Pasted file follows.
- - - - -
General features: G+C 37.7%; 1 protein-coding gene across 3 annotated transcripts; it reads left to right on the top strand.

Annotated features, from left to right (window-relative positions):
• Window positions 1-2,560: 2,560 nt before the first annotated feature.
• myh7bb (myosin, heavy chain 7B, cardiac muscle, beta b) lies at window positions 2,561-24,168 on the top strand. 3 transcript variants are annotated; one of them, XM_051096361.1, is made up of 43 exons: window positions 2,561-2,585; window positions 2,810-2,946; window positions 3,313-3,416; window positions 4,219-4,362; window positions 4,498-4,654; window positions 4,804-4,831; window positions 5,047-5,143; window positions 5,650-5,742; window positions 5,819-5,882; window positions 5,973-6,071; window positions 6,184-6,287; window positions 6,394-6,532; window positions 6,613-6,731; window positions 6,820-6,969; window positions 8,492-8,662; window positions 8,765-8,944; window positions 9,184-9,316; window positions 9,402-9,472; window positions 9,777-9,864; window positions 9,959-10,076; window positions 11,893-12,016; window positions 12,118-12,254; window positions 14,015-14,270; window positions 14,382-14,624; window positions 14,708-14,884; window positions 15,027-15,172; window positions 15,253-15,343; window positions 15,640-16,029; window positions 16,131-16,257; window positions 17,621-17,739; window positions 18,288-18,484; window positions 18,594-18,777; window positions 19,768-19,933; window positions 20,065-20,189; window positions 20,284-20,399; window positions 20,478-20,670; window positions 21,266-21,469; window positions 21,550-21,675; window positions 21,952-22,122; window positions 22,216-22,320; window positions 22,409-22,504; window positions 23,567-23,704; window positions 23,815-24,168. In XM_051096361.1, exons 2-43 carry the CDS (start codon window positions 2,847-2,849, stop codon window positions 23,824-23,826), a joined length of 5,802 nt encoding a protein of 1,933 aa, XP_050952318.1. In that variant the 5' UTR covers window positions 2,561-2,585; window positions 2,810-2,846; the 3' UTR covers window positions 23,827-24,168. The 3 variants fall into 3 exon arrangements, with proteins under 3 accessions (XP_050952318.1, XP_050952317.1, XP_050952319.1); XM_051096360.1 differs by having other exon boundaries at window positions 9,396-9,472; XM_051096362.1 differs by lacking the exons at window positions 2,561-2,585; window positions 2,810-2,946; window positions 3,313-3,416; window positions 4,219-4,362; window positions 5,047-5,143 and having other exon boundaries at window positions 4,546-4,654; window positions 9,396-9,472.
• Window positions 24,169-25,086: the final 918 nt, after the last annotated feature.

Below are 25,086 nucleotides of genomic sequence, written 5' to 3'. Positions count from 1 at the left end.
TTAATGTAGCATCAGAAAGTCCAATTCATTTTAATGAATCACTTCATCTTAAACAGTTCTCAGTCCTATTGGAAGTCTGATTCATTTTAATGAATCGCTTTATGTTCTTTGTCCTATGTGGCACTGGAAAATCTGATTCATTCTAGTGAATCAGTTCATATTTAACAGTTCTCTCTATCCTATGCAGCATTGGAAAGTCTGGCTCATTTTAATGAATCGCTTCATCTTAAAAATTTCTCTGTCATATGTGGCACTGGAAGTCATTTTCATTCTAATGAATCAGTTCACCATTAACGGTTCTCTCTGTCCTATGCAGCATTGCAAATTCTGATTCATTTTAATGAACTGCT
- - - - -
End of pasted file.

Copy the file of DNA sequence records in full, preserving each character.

General features: G+C 37.7%; 1 protein-coding gene across 3 annotated transcripts; it reads left to right on the top strand.

Annotated features, from left to right (window-relative positions):
• Window positions 1-2,560: 2,560 nt before the first annotated feature.
• myh7bb (myosin, heavy chain 7B, cardiac muscle, beta b) lies at window positions 2,561-24,168 on the top strand. 3 transcript variants are annotated; one of them, XM_051096361.1, is made up of 43 exons: window positions 2,561-2,585; window positions 2,810-2,946; window positions 3,313-3,416; window positions 4,219-4,362; window positions 4,498-4,654; window positions 4,804-4,831; window positions 5,047-5,143; window positions 5,650-5,742; window positions 5,819-5,882; window positions 5,973-6,071; window positions 6,184-6,287; window positions 6,394-6,532; window positions 6,613-6,731; window positions 6,820-6,969; window positions 8,492-8,662; window positions 8,765-8,944; window positions 9,184-9,316; window positions 9,402-9,472; window positions 9,777-9,864; window positions 9,959-10,076; window positions 11,893-12,016; window positions 12,118-12,254; window positions 14,015-14,270; window positions 14,382-14,624; window positions 14,708-14,884; window positions 15,027-15,172; window positions 15,253-15,343; window positions 15,640-16,029; window positions 16,131-16,257; window positions 17,621-17,739; window positions 18,288-18,484; window positions 18,594-18,777; window positions 19,768-19,933; window positions 20,065-20,189; window positions 20,284-20,399; window positions 20,478-20,670; window positions 21,266-21,469; window positions 21,550-21,675; window positions 21,952-22,122; window positions 22,216-22,320; window positions 22,409-22,504; window positions 23,567-23,704; window positions 23,815-24,168. In XM_051096361.1, exons 2-43 carry the CDS (start codon window positions 2,847-2,849, stop codon window positions 23,824-23,826), a joined length of 5,802 nt encoding a protein of 1,933 aa, XP_050952318.1. In that variant the 5' UTR covers window positions 2,561-2,585; window positions 2,810-2,846; the 3' UTR covers window positions 23,827-24,168. The 3 variants fall into 3 exon arrangements, with proteins under 3 accessions (XP_050952318.1, XP_050952317.1, XP_050952319.1); XM_051096360.1 differs by having other exon boundaries at window positions 9,396-9,472; XM_051096362.1 differs by lacking the exons at window positions 2,561-2,585; window positions 2,810-2,946; window positions 3,313-3,416; window positions 4,219-4,362; window positions 5,047-5,143 and having other exon boundaries at window positions 4,546-4,654; window positions 9,396-9,472.
• Window positions 24,169-25,086: the final 918 nt, after the last annotated feature.

Below are 25,086 nucleotides of genomic sequence, written 5' to 3'. Positions count from 1 at the left end.
TTAATGTAGCATCAGAAAGTCCAATTCATTTTAATGAATCACTTCATCTTAAACAGTTCTCAGTCCTATTGGAAGTCTGATTCATTTTAATGAATCGCTTTATGTTCTTTGTCCTATGTGGCACTGGAAAATCTGATTCATTCTAGTGAATCAGTTCATATTTAACAGTTCTCTCTATCCTATGCAGCATTGGAAAGTCTGGCTCATTTTAATGAATCGCTTCATCTTAAAAATTTCTCTGTCATATGTGGCACTGGAAGTCATTTTCATTCTAATGAATCAGTTCACCATTAACGGTTCTCTCTGTCCTATGCAGCATTGCAAATTCTGATTCATTTTAATGAACTGCT